Whose shadow the dismissed bachelor loves,
the beginning of the fourth act of Measure for Measure,) he talks of Pinks “ that April wears.” It might be added, (if we must speak by the card,) that wherever there is a bank there is a ditch; where there is a ditch there may be water; and where there is water the aquatic lilies may flourish, whether the bank in question belongs to a river or a field.-These are petty remarks, but they are occasioned by petty cavils. It was enough for our author that peonies and lilies were well known flowers, and he placed them on any bank, and produced them in any of the genial months, that particularly suited his purpose. He who has confounded the customs of different ages and nations, might easily confound the produce of the seasons.
That his documents de Re Rusticâ were more exact, is equally improbable. He regarded objects of Agriculture, &c. in the gross, and little thought when he meant to bestow some ornamental epithet on the banks appropriated to a Goddess, that a future critic would wish him to say their “ brims were filthily mixed or mingled, confounded, or shuffled together; bedirted, begrimed, and besmeared." Mr. Henley, however, has not yet proved the existence of the derivative which he labours to intro. duce as an English word ; nor will the lovers of elegant description wish him much success in his attempt. Unconvinced, therefore, by his strictures, I shall not exclude a border of flowers to make room for the graces of the spade, or what Mr. Pope, in his Dunciad, has styled “the majesty of mud." Steevens.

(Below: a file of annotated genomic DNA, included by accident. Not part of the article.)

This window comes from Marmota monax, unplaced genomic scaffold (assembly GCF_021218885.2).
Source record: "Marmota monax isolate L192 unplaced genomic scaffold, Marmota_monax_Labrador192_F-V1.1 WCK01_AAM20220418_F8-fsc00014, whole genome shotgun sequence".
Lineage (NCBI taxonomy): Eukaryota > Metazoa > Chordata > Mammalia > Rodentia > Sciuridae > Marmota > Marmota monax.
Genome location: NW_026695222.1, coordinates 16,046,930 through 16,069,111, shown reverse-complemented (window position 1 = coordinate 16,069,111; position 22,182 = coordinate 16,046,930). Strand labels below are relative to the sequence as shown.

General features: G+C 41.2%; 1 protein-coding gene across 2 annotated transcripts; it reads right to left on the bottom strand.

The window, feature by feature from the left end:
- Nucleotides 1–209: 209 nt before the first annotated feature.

Piony is given by Johnson in his Dictionary as well as peony; and Mr. Todd derives it from the Saxon ponie. An anonymous correspondent suggested to Mr. Malone that twilled brims meant banks fringed with thickly matted grass, resembling the stuff called twilled cloth, in which the cords appear closely twisted together. Mr. Boaden has observed to me that Mr. Steevens might have offered a better defence than he has produced for his reading lillied, which Mr. Henley objected to, because lillies are not to be found in April. In Lord Bacon's Essay on Gardens, where he is enumerating the flowers which are in season at different periods of the year, we meet with the following passage : “ In April follow, the double-white violet; the wall-tower; the stock-gillyflower; the cowslip; flower-de-luces ; and lillies of all natures ; rose-mary flowers; the tulippe; the double piony, &c.
Boswell. - and thy broom groves,] Broom, in this place, signifies the Spartium scoparium, of which brooms are frequently made. Near Gamlingay in Cambridgeshire it grows high enough to conceal the tallest cattle as they pass through it; and in places where